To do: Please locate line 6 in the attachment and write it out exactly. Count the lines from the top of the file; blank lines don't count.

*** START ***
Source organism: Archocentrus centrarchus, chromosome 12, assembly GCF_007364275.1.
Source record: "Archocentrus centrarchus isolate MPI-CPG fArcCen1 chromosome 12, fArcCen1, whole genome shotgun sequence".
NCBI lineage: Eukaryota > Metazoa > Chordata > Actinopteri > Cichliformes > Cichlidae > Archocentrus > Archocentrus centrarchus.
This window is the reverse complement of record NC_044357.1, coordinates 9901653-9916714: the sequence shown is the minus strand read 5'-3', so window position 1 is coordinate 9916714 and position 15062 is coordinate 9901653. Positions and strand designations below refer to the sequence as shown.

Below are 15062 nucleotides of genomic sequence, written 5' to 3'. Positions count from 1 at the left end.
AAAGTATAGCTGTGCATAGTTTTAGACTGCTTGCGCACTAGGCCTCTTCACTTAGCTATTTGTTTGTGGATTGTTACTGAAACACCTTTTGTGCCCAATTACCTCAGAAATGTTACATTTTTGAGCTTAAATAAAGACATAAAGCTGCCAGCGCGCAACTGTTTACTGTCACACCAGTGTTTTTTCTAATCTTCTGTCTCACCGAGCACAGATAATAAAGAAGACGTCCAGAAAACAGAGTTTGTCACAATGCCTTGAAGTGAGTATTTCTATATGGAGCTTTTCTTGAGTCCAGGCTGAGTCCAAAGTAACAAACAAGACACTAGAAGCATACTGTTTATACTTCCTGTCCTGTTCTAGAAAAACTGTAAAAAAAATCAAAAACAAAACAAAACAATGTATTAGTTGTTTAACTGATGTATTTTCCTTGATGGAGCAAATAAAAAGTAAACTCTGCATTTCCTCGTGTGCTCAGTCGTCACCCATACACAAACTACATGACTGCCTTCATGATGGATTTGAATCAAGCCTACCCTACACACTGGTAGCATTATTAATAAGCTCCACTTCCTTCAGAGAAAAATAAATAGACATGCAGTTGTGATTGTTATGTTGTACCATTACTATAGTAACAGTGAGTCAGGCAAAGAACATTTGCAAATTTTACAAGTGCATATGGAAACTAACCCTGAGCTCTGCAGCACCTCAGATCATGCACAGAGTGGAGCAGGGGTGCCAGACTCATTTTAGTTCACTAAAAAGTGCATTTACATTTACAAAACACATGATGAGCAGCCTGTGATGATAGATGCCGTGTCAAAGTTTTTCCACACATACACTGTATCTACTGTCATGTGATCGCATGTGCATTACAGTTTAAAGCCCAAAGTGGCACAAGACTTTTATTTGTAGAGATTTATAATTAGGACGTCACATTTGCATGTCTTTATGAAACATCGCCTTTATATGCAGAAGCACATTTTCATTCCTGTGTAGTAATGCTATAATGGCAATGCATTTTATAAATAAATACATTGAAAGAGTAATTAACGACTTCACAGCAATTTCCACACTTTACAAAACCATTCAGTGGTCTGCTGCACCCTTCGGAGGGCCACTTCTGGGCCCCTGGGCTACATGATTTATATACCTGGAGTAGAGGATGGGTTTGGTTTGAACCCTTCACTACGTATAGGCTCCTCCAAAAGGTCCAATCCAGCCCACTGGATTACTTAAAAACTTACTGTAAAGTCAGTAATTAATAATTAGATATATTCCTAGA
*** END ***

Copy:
AAAGTATAGCTGTGCATAGTTTTAGACTGCTTGCGCACTAGGCCTCTTCACTTAGCTATTTGTTTGTGGATTGTTACTGAAACACCTTTTGTGCCCAATTACCTCAGAAATGTTACATTTTTGAGCTTAAATAAAGACATAAAGCTGCCAGCGCGCAACTGTTTACTGTCACACCAGTGTTTTTTCTAATCTTCTGTCTCACCGAGCACAGATAATAAAGAAGACGTCCAGAAAACAGAGTTTGTCACAATGCCTTGAAGTGAGTATTTCTATATGGAGCTTTTCTTGAGTCCAGGCTGAGTCCAAAGTAACAAACAAGACACTAGAAGCATACTGTTTATACTTCCTGTCCTGTTCTAGAAAAACTGTAAAAAAAATCAAAAACAAAACAAAACAATGTATTAGTTGTTTAACTGATGTATTTTCCTTGATGGAGCAAATAAAAAGTAAACTCTGCATTTCCTCGTGTGCTCAGTCGTCACCCATACACAAACTACATGACTGCCTTCATGATGGATTTGAATCAAGCCTACCCTACACACTGGTAGCATTATTAATAAGCTCCACTTCCTTCAGAGAAAAATAAATAGACATGCAGTTGTGATTGTTATGTTGTACCATTACTATAGTAACAGTGAGTCAGGCAAAGAACATTTGCAAATTTTACAAGTGCATATGGAAACTAACCCTGAGCTCTGCAGCACCTCAGATCATGCACAGAGTGGAGCAGGGGTGCCAGACTCATTTTAGTTCACTAAAAAGTGCATTTACATTTACAAAACACATGATGAGCAGCCTGTGATGATAGATGCCGTGTCAAAGTTTTTCCACACATACACTGTATCTACTGTCATGTGATCGCATGTGCATTACAGTTTAAAGCCCAAAGTGGCACAAGACTTTTATTTGTAGAGATTTATAATTAGGACGTCACATTTGCATGTCTTTATGAAACATCGCCTTTATATGCAGAAGCACATTTTCATTCCTGTGTAGTAATGCTATAATGGCAATGCATTTTATAAATAAATACATTGAAAGAGTAATTAACGACTTCACAGCAATTTCCACACTTTACAAAACCATTCAGTGGTCTGCTGCACCCTTCGGAGGGCCACTTCTGGGCCCCTGGGCTACATGATTTATATACCTGGAGTAGAGGATGGGTTTGGTTTGAACCCTTCACTACGTATAGGCTCCTCCAAAAGGTCCAATCCAGCCCACTGGATTACTTAAAAACTTACTGTAAAGTCAGTAATTAATAATTAGATATATTCCTAGA